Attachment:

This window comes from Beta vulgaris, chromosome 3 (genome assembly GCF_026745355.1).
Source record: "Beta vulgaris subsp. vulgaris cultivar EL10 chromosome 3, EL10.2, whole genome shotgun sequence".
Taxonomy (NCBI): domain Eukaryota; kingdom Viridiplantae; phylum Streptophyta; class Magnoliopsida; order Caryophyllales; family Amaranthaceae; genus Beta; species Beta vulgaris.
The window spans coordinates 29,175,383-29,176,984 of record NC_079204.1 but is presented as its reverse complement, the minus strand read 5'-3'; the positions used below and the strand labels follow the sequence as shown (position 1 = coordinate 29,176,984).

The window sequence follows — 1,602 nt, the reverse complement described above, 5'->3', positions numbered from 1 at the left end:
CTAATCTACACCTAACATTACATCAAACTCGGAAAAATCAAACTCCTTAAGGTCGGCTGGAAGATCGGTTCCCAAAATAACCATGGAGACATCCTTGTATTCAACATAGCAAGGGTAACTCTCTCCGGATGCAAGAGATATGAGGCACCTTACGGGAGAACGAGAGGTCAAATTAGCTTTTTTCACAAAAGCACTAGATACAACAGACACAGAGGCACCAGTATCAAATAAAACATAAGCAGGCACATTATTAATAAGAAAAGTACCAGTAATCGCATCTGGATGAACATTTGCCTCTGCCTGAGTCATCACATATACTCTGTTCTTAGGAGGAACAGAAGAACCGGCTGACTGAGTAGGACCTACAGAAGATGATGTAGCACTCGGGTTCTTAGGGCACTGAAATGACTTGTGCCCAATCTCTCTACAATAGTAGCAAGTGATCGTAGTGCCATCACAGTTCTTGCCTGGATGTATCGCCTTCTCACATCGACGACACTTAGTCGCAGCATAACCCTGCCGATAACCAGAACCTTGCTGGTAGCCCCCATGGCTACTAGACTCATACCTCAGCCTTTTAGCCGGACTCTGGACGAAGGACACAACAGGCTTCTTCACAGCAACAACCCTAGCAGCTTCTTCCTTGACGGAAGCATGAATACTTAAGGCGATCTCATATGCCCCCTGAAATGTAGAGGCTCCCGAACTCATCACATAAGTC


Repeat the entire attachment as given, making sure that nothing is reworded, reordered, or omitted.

This window comes from Beta vulgaris, chromosome 3 (genome assembly GCF_026745355.1).
Source record: "Beta vulgaris subsp. vulgaris cultivar EL10 chromosome 3, EL10.2, whole genome shotgun sequence".
Taxonomy (NCBI): domain Eukaryota; kingdom Viridiplantae; phylum Streptophyta; class Magnoliopsida; order Caryophyllales; family Amaranthaceae; genus Beta; species Beta vulgaris.
The window spans coordinates 29,175,383-29,176,984 of record NC_079204.1 but is presented as its reverse complement, the minus strand read 5'-3'; the positions used below and the strand labels follow the sequence as shown (position 1 = coordinate 29,176,984).

The window sequence follows — 1,602 nt, the reverse complement described above, 5'->3', positions numbered from 1 at the left end:
CTAATCTACACCTAACATTACATCAAACTCGGAAAAATCAAACTCCTTAAGGTCGGCTGGAAGATCGGTTCCCAAAATAACCATGGAGACATCCTTGTATTCAACATAGCAAGGGTAACTCTCTCCGGATGCAAGAGATATGAGGCACCTTACGGGAGAACGAGAGGTCAAATTAGCTTTTTTCACAAAAGCACTAGATACAACAGACACAGAGGCACCAGTATCAAATAAAACATAAGCAGGCACATTATTAATAAGAAAAGTACCAGTAATCGCATCTGGATGAACATTTGCCTCTGCCTGAGTCATCACATATACTCTGTTCTTAGGAGGAACAGAAGAACCGGCTGACTGAGTAGGACCTACAGAAGATGATGTAGCACTCGGGTTCTTAGGGCACTGAAATGACTTGTGCCCAATCTCTCTACAATAGTAGCAAGTGATCGTAGTGCCATCACAGTTCTTGCCTGGATGTATCGCCTTCTCACATCGACGACACTTAGTCGCAGCATAACCCTGCCGATAACCAGAACCTTGCTGGTAGCCCCCATGGCTACTAGACTCATACCTCAGCCTTTTAGCCGGACTCTGGACGAAGGACACAACAGGCTTCTTCACAGCAACAACCCTAGCAGCTTCTTCCTTGACGGAAGCATGAATACTTAAGGCGATCTCATATGCCCCCTGAAATGTAGAGGCTCCCGAACTCATCACATAAGTC